Re: URES result in Simulation
Mike Pogue Dec 4, 2014 10:03 AM (in response to David Grigg)The results are based on Hook's law. As shown on the Wikipedia page, it relates a force vector to a stress displacement vector via a stiffness tensor for some differential unit of volume. This equation is discretized using Galerkins method into a linear system of equations which the computer can solve. The property most closely related to displacement is the Young's modulus, a measure of the stiffness of the material, with second order effects from Poisson's ratio. From these two properties, you can compute any elastic property for an orthotropic material.
The math behind FEA is very, very complicated. You can conceptualize Hooke's law by it's most common, high school form: F = K*x, where F is the applied force, K is the spring constant (a function of the Young's modulus and the geometry), and x is the resultant displacement (Ures, the diagonal of the vector displacement). The solution is x = K*F^1, which, in some sense, is the matrix equation that every FEA solver solves. This means that if you pull on a spring of stiffness K with a force F, you get a displacement x = K/F when it settles down.

Re: URES result in Simulation
David Grigg Dec 3, 2014 4:16 PM (in response to Mike Pogue)Thanks. That's straight forward enough. That also reminds me that I should be able to use this to determine the effective stiffness of the assembly, and should likely correspond to the modal analysis results in a subsequent frequency analysis. Correct?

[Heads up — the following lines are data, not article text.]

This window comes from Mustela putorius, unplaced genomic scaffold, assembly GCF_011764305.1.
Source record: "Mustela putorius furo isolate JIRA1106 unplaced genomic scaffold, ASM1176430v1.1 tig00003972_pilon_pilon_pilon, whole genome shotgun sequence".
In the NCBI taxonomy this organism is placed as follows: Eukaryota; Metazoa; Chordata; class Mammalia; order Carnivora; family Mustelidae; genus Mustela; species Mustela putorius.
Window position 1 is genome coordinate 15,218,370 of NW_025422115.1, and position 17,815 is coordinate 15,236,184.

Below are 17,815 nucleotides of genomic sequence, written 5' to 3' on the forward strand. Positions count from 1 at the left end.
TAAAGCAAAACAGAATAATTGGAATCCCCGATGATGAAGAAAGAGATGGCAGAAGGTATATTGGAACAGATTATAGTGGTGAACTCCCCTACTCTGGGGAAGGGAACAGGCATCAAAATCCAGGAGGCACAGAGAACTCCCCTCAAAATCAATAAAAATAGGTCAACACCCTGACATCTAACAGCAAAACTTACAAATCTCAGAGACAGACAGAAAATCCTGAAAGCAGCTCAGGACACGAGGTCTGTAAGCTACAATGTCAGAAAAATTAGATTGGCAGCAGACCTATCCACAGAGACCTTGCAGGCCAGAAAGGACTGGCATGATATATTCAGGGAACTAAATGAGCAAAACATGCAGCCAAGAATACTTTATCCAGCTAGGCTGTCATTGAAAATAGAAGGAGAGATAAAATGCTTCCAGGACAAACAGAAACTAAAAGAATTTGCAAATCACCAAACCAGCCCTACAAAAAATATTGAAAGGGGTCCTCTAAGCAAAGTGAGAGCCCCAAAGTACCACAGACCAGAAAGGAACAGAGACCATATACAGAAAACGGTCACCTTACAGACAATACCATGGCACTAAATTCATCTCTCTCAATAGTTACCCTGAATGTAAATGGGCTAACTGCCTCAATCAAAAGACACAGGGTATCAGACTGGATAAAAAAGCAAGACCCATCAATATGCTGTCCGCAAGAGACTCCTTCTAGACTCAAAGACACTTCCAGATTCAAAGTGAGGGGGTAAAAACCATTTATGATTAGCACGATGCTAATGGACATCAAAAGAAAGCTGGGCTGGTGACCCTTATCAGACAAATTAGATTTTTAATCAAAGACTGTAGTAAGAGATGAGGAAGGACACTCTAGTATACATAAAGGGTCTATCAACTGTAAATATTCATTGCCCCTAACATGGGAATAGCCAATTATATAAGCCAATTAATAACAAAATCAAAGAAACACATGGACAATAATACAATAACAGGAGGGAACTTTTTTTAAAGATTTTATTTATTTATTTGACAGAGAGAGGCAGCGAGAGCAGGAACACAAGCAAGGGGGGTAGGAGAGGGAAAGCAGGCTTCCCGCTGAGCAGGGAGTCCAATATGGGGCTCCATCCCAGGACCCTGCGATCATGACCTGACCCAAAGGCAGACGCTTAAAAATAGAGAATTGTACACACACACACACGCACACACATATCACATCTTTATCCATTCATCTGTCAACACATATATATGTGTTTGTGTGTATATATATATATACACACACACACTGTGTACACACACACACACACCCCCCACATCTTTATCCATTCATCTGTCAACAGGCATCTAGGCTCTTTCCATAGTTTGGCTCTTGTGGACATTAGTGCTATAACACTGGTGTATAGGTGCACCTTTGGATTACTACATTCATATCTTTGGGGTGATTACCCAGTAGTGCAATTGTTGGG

Re: URES result in Simulation
Jared Conway Dec 4, 2014 4:29 AM (in response to David Grigg)most common questions relative to ures
1. what is it? sqrt (x^2+y^2+z^2)
2. does it include displacement from strain only or also displacement from "moving". > both
3. how is it calculated, as mike noted, F=kx
i'm not sure what you mean about stiffness calculations and static matching frequency? the stiffness matrix is the same regardless of the type of analysis so yes, it should be the same, but displacements have no meaning in frequency.

Re: URES result in Simulation
David Grigg Dec 4, 2014 12:24 PM (in response to Jared Conway)k=F/x (x from Static Analysis, URES)
w(est.)=sqrt(k/m) (estimation of 1st fundamental resonance)
Mode Shape 1 value [w(modeled)], from frequency analysis.
I was simply stating that the an effective k, recognized by the use of Hook's Law, as Mike mentioned, should at least to first order match the first fundamental mode results from a frequency analysis, if you use the simple w=sqrt(k/m).
I modeled a simple spring mass system and validated that it was very close, just as a confidence builder.

Re: URES result in Simulation
Jared Conway Dec 4, 2014 7:01 PM (in response to David Grigg)the k is one and the same in both analyses

Re: URES result in Simulation
David Grigg Dec 4, 2014 7:04 PM (in response to Jared Conway)Exactly.